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Compare 1577 edition: 1 2 3 The lord protector and others of the councell, considering now in what sort they had got foothold in Scotland,1548 Anno Reg. 2. by reason of such peeces as they had taken and fortified within the realme, did deuise for the more suertie of those places, which they had alreadie got, and the better to bring the rest of the countrie vnto reason, to haue some holds also more within the land, and therefore first they caused a fort to be builded at Lowder,

Lowder for|tified.

Sir Hugh Willoughbie.

where sir Hugh Willoughbie was appointed capteine with a conuenient garri|son of soldiers to kéepe it. Beside this, it was thought expedient to fortifie the towne of Hadington, where|vpon the lord Greie lieutenant of the north parts, with sir Thomas Palmer, and sir Thomas Hol|croft, were appointed to go thither with a conuenient number of men of warre & pioners to sée that towne fensed with trenches, rampiers, and bulworks, as should séeme to his lordship necessarie and behooue|full; who therefore entring into Scotland the eigh|téenth of Aprill, passed forth to Hadington,Hadington fortified by the lord Greie. where he began to fortifie, and there remained to sée the worke brought to some perfection. During his abode there, diuerse exploits were both valiantlie attempted and luckilie atchiued by his martiall conduct and politike direction, as occasions offred might moue him, which I would gladlie haue set downe at large, if I could haue come to the true vnderstanding thereof; but sith I cannot get the same, in such full manner as I haue wished, that yet which I haue learned by true report (as I take it) I haue thought good to impart to the reader.

Compare 1577 edition: 1 The eight and twentith of Maie, his lordship wan the castell of Yester,Yester castell woone. after he had beaten it right sore with terrible batterie of canon shot for the time it lasted, and therewith hauing made a reasonable breach for the soldiers to enter, they within yéelded with condition to haue their liues saued: which the lord Greie was contented to grant to them all, Vlpian Ful|well in the flower of fame. one onelie excepted, who during the siege vttered vn|séemelie words of the king, abusing his maiesties name with vile and most opprobrious termes. They all comming foorth of the castell in their shirts, hum|bled themselues to my lord Greie (as became them) and vpon strait examination who should be the rai|ler that was excepted out of the pardon, it was knowne to be one Newton a Scot:Newton and Hamilton [...] Scotish gen|tlemen accuse each other. but he to saue himselfe, put it to one Hamilton, and so these two gentlemen accusing one an other, the truth could not be decided otherwise than by a combat, which they required, and my lord Greie therevnto assented, and pronounced iudgement so to haue it tried: which he did the rather, bicause all men doo séeme resolute in the triall of truth (as in a verie good cause) by losse of life to gaine an endlesse name; as one saith:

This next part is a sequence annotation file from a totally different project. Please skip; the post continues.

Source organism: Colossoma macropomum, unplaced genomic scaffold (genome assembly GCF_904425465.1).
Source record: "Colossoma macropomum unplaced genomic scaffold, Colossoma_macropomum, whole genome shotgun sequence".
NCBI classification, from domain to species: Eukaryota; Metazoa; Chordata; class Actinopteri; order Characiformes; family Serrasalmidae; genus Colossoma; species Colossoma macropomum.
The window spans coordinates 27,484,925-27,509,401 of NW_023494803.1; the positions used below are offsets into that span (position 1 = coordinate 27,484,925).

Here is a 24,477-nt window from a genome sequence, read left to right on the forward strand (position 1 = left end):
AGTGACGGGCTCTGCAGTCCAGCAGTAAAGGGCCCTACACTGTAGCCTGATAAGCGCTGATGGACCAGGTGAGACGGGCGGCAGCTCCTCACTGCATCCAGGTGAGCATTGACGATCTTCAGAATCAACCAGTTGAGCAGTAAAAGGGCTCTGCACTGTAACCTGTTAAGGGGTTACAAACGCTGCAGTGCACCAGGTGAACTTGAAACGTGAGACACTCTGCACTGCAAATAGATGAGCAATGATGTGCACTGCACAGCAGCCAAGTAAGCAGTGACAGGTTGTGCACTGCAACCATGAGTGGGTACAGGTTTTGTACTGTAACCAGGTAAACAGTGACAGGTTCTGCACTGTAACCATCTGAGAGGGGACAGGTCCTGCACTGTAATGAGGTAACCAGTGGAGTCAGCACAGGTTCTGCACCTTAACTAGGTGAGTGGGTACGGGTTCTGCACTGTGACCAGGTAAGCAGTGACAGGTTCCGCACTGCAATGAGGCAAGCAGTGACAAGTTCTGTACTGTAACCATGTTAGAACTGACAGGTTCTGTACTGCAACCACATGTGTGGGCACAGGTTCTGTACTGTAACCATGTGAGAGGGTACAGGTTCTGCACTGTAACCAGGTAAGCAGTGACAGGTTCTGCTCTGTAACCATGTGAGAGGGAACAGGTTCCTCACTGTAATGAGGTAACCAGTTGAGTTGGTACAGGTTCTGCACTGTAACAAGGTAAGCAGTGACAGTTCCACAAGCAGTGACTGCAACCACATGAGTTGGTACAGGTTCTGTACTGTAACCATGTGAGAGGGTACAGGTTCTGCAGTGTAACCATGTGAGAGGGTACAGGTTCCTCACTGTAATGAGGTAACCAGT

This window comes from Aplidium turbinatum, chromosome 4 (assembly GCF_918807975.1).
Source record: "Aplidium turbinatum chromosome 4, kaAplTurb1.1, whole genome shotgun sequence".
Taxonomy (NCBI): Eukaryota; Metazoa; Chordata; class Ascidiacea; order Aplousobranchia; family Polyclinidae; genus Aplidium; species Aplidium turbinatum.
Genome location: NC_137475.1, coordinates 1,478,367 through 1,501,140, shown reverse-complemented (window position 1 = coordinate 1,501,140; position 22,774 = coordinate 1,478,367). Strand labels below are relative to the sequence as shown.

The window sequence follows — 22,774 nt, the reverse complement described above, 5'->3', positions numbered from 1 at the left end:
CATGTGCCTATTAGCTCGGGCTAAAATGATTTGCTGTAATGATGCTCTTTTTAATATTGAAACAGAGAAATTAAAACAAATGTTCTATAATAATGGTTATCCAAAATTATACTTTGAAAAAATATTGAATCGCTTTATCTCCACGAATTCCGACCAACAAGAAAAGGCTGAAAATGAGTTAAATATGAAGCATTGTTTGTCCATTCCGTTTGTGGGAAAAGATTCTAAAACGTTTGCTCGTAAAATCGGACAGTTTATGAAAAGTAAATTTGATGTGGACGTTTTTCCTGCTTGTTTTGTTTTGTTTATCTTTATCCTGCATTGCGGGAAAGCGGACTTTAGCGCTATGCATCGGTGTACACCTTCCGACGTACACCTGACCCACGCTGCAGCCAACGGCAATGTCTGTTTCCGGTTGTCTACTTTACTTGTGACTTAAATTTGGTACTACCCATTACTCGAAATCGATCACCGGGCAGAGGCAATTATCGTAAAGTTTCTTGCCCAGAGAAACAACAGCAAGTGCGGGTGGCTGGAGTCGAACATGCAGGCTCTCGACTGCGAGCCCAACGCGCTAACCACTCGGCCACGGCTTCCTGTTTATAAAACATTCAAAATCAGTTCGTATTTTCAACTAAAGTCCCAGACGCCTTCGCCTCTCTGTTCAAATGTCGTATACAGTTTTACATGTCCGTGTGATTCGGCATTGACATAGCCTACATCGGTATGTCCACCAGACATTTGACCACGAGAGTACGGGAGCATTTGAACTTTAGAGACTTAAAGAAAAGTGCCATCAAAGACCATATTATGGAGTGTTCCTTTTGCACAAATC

Mors spernenda viris vt fama perennis alatur.

Compare 1577 edition: 1 2 3 EEBO page image 993At the appointed time they entered the lists, set vp for that purpose in the market place of Hading|ton, without other apparell sauing their doublets and hosen, weaponed with sword, buckler and dag|ger. At the first entrie into the lists, Hamilton kneeling downe, [...] them. made his hartie praier to God, that it might please him to giue victorie vnto the truth, with solemne protestation that he neuer vttred anie such words of king Edward of England, as his ad|uersarie charged him with. On the other side New|ton being troubled (as it séemed) with his false accu|sation, argued vnto the beholders his guiltie con|science. Now were the sticklers in a readinesse, and the combattors with their weapons drawne fell to it, so that betwixt them were striken six or seuen blowes right lustilie. But Hamilton being verie fierce and egre, vpon trust of his innocencie, con|streined Newton to giue ground almost to the end of the lists; and if he had driuen him to the end in déed, then by the law of armes he had woone the victorie. Newton perceiuing himselfe to be almost at point to be thus ouercome, stept forwards againe, and gaue Hamilton such a gash on the leg, that he was not able longer to stand, but fell therewith downe to the ground,Hamilton vanquished and slaine. and then Newton falling on him, incon|tinentlie slue him with a dagger.

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